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majority of Pygmies from the tall Negroes can be stated, and it is doubtful if physical traits have at any previous period been more uniformly pronounced. Not all Pygmies are so much smaller in size as to be readily distinguished from other Africans, and in the main they are not shorter legged nor have they longer arms than the forest Negroes. Not all of them are representative of the strongly prognathous type, and a projecting monkey-like snout, with chin nearly obliterated, is an individual feature with some Bantus in most of these regions. The Pygmies are not the only African race showing the flattened, broadwinged nose, which, lacking a bridge, sets off still more sharply a well-rounded or receding forehead. Their alertness, due to peculiarities of hunting in the forest, has impressed upon their physiognomy distinctive features, which, together with a generally long, convex upper lip, are sufficiently characteristic -although more often it is scanty attire and lack of body care which distinguish them from the tall Negroes. With good reason others have mentioned the "unsteady eyes with the brutal glare," causing an uncouth, indescribably strange expression.

Perhaps too much stress has been put by various writers upon the color of the skin, which varies from black to dirty yellowish brown or reddish yellow, these and intermediate shades being as common among neighboring tall Negroes as among Pygmies. Forest tribes, however, like the Bandaka, Mobali, Mongelima, Makere, and Medje, as well as those from the plains region, the Mangbetu, Azande, and Abarambo, contrast with the uniformly dark Nilotics. Pygmies' lips are dark and the pigmentation often extends to the gums, but the undersurfaces of both hands and feet are as light as in other Negro races. Even albinos occur, although they seem more numerous among the tall Negroes; at Poko, in the Bomokandi district, more than a dozen of them lived within a short distance of the Post.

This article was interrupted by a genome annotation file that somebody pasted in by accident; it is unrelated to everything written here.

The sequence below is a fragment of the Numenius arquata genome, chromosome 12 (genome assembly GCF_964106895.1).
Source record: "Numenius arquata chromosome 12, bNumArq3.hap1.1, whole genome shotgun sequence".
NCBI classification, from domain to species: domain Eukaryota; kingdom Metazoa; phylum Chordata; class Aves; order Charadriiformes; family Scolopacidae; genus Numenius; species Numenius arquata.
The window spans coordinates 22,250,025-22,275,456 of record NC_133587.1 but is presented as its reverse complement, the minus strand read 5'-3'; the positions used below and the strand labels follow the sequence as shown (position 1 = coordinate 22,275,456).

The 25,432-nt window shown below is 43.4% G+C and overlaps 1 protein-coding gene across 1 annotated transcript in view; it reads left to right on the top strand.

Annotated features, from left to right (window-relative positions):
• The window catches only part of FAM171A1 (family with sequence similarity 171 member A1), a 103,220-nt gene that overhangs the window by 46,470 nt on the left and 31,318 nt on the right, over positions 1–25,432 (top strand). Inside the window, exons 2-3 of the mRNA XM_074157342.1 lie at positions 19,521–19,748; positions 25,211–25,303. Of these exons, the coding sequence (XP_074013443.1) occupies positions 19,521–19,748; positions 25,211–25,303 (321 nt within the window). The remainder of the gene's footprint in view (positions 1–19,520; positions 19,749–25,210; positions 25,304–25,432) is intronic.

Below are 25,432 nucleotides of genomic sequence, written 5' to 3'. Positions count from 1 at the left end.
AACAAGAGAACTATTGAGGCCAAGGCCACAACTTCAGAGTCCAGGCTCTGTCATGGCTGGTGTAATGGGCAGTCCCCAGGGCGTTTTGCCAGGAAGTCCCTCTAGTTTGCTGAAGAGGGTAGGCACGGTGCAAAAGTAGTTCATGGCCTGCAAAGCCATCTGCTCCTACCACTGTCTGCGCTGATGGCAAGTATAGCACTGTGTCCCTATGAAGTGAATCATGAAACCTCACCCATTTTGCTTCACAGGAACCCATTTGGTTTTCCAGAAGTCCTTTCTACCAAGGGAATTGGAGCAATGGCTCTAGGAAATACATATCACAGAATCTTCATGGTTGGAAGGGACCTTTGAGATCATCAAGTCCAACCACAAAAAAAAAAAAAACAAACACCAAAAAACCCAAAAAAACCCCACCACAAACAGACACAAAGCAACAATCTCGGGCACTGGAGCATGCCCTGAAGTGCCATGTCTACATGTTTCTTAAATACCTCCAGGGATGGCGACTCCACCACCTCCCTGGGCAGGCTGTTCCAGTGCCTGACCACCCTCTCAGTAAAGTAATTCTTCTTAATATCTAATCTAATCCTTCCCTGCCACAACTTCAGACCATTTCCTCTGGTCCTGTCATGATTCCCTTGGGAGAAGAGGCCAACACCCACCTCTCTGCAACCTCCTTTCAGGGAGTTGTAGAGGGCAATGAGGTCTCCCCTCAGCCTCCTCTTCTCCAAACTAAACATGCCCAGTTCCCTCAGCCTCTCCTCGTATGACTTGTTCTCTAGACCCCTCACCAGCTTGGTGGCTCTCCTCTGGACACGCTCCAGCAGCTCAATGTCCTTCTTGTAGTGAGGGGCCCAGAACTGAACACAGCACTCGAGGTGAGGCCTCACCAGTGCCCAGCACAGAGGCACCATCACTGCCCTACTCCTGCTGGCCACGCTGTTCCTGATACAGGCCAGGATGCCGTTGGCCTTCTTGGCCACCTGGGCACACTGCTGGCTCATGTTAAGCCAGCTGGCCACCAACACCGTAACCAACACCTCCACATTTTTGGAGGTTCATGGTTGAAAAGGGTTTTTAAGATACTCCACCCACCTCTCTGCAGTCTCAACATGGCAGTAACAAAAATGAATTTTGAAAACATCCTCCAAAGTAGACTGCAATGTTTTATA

Pygmies are hairier on the body than East African types, but the West African Negroes whom we saw, especially part Nubians, like the Mangbetu, Azande, and many forest tribes, have even longer beards and mustaches, and more hair on chest and limbs; they also show the oft-mentioned "lanugo" or body down. Undoubtedly hair


iness is more usual with Pygmies, but among all males in these regions it seems to be rather an individual character, as with white men. The scalp hair varies just as in neighboring tribes, forming a thick felt-like cap of kinky black hair or, more rarely, dense patches and small, bare, meandering trails. A few Pygmies have hair of a distinctly reddish brown color, a feature not uncommon among the Negroes of the northeastern Congo basin.

Habits and Superstitions of the Pygmies; Relations with the Tall Negroes

The dusty, unkempt tufts of hair, not more than two inches long, are usually matted, and palm oil is more likely to be used for gustatory delights than to give gloss to the hair. Many Pygmies, however, favor the elaborate hairdresses SO common in countries of Mangbetu culture. Illness and death are the sword of Damocles held suspended by intense superstition. A shaved head, especially in women, is a sign of mourning. In despair the cut locks are wantonly thrown in the forest trails, and although one may walk upon them with impunity, to pick them up would bring worse grief than that of the bereaved. At all other times, however, a single hair in the possession of an enemy gives him power to turn upon the original owner all the evil that witchcraft holds. No wonder that every particle from the body, a single hair or the parings of a finger nail, is carefully concealed or burned in the forest!

Pygmies in speaking of bygone days reckon time by reference to memorable incidents in their lives, such as floods, wars, and good fortune, and extent of time, of course, is not calculated in years. The aged, far more numerous among this kindly little people than among other Negroes, are highly respected, and many must be 70 or 80 years old, since in several camps we found four generations happily performing their respective duties. Throughout the region a beard with even a few grizzled strands entitles one to authority, and near Avakubi the fame of a tottering Pygmy was surely vested in the seven-inch growth framing his wrinkled face.

It is marvelous how successfully the Pygmy has fitted himself to the complexity of conditions among the more powerful Negro races, with whom in strife he has